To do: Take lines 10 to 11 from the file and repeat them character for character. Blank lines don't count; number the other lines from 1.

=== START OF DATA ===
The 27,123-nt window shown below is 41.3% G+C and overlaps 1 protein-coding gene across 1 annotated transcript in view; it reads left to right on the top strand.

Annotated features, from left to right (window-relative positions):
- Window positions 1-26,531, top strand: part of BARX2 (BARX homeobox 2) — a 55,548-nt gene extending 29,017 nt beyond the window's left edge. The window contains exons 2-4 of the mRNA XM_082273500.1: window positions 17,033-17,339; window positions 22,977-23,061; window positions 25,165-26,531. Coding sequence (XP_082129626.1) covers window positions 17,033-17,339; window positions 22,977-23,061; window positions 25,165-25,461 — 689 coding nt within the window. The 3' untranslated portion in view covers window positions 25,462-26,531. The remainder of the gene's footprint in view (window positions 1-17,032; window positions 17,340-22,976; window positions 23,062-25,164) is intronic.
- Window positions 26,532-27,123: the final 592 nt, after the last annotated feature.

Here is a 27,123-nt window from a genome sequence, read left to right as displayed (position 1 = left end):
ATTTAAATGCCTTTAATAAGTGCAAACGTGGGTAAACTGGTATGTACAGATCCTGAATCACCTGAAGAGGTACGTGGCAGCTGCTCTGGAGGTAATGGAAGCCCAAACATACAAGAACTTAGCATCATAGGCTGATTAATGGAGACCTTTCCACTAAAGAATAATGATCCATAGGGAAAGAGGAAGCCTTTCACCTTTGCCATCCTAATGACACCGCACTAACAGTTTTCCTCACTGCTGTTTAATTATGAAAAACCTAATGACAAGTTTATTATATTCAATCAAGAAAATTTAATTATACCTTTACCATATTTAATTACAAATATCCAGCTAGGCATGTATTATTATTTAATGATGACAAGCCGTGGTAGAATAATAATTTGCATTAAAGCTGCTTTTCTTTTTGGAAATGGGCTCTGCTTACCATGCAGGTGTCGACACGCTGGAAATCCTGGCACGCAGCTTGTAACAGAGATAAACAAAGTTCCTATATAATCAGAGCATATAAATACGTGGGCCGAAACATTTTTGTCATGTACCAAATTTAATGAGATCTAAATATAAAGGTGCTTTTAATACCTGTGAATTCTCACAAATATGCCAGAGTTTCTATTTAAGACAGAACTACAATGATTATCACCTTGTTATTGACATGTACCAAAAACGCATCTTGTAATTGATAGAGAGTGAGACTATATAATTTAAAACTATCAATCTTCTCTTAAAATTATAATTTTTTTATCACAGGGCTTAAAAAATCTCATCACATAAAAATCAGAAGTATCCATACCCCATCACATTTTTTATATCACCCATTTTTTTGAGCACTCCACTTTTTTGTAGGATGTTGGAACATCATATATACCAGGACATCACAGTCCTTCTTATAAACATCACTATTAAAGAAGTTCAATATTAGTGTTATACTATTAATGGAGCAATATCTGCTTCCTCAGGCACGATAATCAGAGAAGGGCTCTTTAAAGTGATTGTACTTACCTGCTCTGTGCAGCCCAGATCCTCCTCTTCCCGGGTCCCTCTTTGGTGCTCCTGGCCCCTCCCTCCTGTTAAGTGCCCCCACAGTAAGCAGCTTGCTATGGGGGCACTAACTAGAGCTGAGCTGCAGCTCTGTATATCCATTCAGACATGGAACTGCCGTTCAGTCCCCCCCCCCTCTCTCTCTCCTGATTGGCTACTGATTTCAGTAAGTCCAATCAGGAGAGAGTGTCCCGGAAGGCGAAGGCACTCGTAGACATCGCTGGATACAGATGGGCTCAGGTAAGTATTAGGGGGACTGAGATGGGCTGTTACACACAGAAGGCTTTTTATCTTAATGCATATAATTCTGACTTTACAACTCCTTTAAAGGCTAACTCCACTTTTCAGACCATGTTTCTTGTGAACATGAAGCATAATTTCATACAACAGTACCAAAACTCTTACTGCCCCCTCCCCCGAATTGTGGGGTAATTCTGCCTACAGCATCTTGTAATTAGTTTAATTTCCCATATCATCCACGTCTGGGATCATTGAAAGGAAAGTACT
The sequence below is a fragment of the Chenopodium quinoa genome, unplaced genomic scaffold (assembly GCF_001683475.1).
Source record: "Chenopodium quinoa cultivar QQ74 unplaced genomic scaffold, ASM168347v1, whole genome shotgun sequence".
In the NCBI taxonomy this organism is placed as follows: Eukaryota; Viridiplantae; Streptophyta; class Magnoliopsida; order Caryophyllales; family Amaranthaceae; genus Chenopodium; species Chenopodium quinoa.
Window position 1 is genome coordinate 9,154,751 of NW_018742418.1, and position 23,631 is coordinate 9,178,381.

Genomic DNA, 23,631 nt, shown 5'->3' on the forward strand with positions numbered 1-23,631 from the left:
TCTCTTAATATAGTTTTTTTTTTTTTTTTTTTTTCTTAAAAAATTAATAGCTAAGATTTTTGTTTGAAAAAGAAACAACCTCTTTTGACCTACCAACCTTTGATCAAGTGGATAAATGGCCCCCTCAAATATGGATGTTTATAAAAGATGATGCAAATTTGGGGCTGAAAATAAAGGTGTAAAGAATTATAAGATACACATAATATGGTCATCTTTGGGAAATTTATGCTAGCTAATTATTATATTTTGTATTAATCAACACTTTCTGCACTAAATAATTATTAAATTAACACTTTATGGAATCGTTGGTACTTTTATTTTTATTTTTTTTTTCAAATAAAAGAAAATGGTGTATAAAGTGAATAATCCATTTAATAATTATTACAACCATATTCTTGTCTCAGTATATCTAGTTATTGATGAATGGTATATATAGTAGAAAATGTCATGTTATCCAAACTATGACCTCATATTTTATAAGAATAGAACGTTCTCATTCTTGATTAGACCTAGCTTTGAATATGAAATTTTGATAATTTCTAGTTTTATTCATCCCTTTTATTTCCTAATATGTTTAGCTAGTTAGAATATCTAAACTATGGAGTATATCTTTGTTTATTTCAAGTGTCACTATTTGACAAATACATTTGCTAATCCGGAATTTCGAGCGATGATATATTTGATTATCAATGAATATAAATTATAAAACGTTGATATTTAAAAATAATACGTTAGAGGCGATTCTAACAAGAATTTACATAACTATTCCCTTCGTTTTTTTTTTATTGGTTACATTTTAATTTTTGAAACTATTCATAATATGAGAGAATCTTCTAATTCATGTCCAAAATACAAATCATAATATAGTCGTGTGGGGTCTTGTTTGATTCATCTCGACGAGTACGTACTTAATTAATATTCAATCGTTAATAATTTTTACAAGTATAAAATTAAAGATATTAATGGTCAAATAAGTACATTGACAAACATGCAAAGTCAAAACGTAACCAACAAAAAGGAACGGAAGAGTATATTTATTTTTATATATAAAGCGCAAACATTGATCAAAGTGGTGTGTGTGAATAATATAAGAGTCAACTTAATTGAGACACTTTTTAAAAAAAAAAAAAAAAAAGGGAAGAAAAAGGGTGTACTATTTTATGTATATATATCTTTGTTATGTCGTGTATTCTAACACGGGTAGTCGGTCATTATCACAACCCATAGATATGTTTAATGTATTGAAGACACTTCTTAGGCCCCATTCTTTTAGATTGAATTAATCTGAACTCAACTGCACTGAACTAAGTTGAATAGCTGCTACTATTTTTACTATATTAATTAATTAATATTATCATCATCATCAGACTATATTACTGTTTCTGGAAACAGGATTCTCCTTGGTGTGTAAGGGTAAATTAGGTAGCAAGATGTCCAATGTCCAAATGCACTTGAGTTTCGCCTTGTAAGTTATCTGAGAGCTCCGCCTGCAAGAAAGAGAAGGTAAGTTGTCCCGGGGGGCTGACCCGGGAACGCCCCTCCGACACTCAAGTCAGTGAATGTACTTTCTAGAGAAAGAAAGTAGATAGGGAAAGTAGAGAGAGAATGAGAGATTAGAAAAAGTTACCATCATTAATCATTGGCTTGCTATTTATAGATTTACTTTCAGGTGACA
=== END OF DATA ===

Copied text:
Window position 1 is genome coordinate 9,154,751 of NW_018742418.1, and position 23,631 is coordinate 9,178,381.

Genomic DNA, 23,631 nt, shown 5'->3' on the forward strand with positions numbered 1-23,631 from the left: